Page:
Book of Kells; Art or Design?
The Book of Kells is a manuscript book in latin, that contains the four gospels of the new testament. It was put together by monks from a monastery in Ireland. The book is full of large drawings from earlier versions of the bible and includes some western calligraphy. The debate goes on if the Book of Kells is art or design. Even though one considers art and design similar, they are completely different. Art is purposeful in the artists mind, because it’s for them to express themselves and show their feelings. Design on the other hand effects the viewers because it draws their attention, it isn’t self expression. Hume and Kant supply their views on design and art to explain what the book is mostly comprised of, art, design, or both.
Kant believes our reason influences our experiences. He looked for the beauty in art, “He claimed that judgments of taste are both subjective and universal. They are subjective, because they are responses of pleasure, and do not essentially involve any claims about the properties of the object itself. (What matters is not the picture I see; rather it is the pleasing effect of the picture on me.) On the other hand, aesthetic judgments are universal and not merely personal. That’s because in a crucial way they must be disinterested” (Rowan). When people view a painting or a piece of art, they enjoy it more when it can relate to themselves. Something is more sentimental when it has a personal connection or experience. It makes the viewer think of personal experiences they went through that generally effects how they judge a piece of art. If they don’t feel any connection at all, most likely they won’t enjoy it as much. Personal experiences really effect judgment because it creates a relationship with internal feelings.
Hume believes that the human thoughts are mostly about feelings, not thought. When someone wants to display an emotion, they can use art to show their feelings. Hume believes that the idea of art comes from an “idea raised in us” (Gracyk). Our passion is painted for people to connect to similar emotions. People connect with sentimental emotions, therefore they will build up an attachment with the art. Hume thinks sentiments “exists merely in the mind,” because they’re built up about feelings, and humans think feelings are important. Artists usually paint to express their emotions. They create abstract lines and ideas to fabricate tender thoughts they think about. These thoughts influence the people viewing the art because they too feel for the artist, they understand too the emotions that are poured into the pieces of art.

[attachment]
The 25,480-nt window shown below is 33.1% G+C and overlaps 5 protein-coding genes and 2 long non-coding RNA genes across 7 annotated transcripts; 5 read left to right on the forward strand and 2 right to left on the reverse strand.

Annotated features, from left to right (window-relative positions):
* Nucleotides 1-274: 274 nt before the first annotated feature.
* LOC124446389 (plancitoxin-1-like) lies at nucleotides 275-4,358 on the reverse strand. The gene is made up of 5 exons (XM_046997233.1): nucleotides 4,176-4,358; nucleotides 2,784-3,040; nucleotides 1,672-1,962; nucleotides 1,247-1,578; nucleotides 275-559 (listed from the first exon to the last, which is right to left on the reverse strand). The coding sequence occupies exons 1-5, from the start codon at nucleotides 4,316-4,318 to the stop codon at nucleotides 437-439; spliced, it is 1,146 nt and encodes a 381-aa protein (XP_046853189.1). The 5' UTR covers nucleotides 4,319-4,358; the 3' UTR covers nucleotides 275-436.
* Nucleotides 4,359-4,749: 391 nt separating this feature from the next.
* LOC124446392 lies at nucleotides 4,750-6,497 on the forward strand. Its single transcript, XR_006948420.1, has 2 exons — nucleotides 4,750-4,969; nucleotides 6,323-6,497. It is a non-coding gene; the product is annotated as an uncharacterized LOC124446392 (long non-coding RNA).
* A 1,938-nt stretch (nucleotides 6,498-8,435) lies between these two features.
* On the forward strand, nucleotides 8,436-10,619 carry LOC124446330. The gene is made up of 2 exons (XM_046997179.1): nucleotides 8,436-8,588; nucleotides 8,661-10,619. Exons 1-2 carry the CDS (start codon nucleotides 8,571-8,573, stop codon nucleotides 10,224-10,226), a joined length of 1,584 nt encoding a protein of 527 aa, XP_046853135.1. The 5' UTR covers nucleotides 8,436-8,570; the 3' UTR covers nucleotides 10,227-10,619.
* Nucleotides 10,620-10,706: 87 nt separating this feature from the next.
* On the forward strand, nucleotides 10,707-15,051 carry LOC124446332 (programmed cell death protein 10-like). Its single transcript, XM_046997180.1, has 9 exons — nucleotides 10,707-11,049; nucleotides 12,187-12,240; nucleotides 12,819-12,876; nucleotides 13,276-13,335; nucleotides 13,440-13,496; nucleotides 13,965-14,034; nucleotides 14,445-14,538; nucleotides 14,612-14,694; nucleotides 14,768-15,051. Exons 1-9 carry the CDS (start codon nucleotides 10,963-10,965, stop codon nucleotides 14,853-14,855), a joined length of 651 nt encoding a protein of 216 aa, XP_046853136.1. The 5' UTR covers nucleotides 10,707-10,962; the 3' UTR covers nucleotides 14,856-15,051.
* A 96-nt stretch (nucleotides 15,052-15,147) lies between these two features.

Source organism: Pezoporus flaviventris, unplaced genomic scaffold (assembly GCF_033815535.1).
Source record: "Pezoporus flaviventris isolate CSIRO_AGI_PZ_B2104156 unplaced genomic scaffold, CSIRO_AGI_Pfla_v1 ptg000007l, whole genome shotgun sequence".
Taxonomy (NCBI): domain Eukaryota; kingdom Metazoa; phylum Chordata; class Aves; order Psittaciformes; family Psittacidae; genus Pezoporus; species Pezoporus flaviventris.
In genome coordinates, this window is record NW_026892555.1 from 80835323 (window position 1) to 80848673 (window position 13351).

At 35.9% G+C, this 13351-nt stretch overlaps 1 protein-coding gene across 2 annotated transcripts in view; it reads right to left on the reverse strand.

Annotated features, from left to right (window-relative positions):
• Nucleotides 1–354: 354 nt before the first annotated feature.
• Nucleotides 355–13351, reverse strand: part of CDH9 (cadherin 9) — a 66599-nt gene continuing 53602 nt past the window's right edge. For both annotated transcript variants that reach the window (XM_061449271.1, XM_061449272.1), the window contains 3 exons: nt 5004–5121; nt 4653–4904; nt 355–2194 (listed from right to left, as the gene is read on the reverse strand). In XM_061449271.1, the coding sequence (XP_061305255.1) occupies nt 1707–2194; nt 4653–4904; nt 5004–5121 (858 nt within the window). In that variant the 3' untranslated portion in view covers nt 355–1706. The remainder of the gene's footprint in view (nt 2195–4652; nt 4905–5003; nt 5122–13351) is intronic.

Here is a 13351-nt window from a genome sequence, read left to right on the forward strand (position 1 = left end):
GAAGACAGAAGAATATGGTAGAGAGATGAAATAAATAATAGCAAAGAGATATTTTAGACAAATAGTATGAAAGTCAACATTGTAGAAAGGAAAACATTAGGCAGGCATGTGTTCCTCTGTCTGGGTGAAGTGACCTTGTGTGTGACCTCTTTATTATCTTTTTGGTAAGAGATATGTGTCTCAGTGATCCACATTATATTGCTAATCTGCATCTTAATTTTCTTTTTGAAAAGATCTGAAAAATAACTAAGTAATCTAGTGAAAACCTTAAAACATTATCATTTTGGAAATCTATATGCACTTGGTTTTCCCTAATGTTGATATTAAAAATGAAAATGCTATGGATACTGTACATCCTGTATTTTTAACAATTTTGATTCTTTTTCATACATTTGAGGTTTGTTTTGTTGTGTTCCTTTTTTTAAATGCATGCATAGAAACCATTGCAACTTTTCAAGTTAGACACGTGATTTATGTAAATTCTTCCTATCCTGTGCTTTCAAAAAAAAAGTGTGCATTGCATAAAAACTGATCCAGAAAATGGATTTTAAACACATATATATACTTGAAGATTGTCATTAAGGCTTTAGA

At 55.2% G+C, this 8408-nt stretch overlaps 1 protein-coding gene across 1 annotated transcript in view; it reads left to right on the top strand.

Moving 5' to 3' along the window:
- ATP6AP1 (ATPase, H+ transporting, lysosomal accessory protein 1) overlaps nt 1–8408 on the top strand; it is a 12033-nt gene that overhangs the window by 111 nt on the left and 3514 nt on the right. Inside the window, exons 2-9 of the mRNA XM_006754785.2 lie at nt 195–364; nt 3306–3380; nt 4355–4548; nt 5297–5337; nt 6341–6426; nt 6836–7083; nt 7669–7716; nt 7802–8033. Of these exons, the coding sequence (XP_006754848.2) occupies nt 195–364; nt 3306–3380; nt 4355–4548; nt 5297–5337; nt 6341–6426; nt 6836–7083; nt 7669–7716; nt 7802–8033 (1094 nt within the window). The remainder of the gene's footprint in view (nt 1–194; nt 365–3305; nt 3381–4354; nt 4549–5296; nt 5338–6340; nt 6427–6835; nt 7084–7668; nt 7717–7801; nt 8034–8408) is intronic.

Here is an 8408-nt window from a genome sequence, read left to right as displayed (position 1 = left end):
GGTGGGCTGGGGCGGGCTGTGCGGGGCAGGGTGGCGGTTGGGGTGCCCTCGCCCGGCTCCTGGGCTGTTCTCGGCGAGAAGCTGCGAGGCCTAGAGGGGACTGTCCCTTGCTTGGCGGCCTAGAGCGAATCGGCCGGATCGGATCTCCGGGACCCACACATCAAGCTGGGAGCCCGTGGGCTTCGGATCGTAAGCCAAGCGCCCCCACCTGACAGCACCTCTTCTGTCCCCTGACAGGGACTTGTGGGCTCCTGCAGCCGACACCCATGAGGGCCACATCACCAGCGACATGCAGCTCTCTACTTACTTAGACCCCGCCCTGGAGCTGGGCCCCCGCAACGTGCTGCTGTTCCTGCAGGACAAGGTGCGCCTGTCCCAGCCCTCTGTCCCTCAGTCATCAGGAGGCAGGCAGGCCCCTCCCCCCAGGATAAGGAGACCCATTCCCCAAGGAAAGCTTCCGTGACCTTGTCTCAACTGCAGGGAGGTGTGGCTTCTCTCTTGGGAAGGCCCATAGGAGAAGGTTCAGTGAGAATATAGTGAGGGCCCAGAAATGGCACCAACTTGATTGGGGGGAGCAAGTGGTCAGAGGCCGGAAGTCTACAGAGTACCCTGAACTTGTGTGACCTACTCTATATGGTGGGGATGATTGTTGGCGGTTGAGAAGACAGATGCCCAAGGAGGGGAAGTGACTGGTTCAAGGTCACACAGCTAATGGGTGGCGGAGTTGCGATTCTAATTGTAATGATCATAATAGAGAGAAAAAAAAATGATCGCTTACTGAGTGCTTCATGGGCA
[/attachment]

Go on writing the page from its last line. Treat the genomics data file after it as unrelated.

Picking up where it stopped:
Both Hume and Kant believed in the enlightenment period ideas. Kant writes, “No, but we do live in an age of enlightenment” (MN state). They both considered, and encouraged people to be intellectual about everything. They both agree on many ideas dealing with art. Even though some of their ideas are different they clearly agree that intellectual and reasoning is needed in art, which is design.
Being a graphic designer I always take my art, then place where it looks attractive, which is design. Design is very important because it is what attracts the human mind and makes the viewers pleased to look at ones work. I believe the design comes first following art. It ties together because without one another something wouldn’t be complete. There is craftsmanship and beauty, but then design that is pleasing to the eye.
The Book of Kells began as a design but slowly built up into art. It is more widely viewed and understood now, than back when it first came out. The Book of Kells had a lot of time, effort and planning put into it. I believe over time the Book of Kells began as design and developed into art. It needed to be designed to fit all the art pieces and calligraphy. People today can view the Book of Kells and have different interpretations and have different reactions then the Monks did when they looked at it. So in a nutshell Art and Design are both two very important elements in the Book of Kells, but Design was the main objective then art followed.
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”Immanuel Kant.” N.p., n.d. Web. <http://www.rowan.edu/open/philosop/clowney/Aesthetics/philos_artists_onart/kant.htm>.
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